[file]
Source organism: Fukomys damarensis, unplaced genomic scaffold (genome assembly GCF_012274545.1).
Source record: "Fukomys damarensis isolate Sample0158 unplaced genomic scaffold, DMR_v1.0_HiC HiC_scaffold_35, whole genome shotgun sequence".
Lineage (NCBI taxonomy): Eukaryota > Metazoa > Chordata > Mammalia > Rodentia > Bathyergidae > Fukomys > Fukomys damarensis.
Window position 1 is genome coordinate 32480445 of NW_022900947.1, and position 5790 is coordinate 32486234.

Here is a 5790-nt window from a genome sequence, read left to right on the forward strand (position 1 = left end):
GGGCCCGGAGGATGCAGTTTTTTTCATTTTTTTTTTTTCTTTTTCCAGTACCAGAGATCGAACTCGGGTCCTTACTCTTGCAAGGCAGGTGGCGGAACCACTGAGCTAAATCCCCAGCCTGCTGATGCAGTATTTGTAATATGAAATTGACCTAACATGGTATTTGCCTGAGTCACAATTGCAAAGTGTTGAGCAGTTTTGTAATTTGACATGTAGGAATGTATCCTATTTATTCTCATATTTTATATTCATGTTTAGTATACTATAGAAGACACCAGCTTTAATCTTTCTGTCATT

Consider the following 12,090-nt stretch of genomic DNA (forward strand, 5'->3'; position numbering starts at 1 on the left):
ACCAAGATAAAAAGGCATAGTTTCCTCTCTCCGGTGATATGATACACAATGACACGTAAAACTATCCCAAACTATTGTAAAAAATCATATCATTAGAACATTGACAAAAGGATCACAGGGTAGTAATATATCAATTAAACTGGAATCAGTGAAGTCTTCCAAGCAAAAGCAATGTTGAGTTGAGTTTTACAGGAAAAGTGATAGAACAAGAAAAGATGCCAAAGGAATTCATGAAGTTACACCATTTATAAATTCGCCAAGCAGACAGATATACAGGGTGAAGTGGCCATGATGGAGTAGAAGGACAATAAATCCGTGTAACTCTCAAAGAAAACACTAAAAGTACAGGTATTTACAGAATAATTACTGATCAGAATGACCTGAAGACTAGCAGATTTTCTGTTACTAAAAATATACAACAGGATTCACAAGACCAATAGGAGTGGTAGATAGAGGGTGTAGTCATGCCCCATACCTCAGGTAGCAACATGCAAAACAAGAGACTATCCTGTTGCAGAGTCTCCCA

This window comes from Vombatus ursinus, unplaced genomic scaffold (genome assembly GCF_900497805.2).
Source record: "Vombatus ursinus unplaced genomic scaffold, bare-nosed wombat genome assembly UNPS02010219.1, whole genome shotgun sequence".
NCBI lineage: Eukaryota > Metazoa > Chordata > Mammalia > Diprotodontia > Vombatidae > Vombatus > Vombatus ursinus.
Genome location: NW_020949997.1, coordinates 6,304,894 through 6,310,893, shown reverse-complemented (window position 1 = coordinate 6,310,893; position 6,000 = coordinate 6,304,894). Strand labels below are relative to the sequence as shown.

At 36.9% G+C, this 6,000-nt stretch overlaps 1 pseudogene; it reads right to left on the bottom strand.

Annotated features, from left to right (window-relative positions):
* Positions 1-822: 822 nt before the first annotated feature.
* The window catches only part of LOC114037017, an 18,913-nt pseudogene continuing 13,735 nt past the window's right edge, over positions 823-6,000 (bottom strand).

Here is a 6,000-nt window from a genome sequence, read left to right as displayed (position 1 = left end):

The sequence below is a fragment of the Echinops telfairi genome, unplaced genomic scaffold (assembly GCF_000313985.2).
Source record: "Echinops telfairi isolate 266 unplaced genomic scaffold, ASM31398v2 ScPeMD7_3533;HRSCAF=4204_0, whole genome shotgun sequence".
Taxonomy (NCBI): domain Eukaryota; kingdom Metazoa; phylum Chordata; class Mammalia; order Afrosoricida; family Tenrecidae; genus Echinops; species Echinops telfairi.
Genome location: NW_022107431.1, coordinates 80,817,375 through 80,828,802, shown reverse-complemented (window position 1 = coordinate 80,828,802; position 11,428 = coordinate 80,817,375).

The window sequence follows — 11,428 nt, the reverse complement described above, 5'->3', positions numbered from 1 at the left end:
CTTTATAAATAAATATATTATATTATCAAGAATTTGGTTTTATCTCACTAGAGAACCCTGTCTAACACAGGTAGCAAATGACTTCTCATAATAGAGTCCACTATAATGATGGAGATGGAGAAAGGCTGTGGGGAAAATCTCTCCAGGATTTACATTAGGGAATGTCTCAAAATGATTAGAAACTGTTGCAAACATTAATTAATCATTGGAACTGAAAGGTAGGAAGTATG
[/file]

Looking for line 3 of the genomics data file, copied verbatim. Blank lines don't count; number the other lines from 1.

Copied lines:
Lineage (NCBI taxonomy): Eukaryota > Metazoa > Chordata > Mammalia > Rodentia > Bathyergidae > Fukomys > Fukomys damarensis.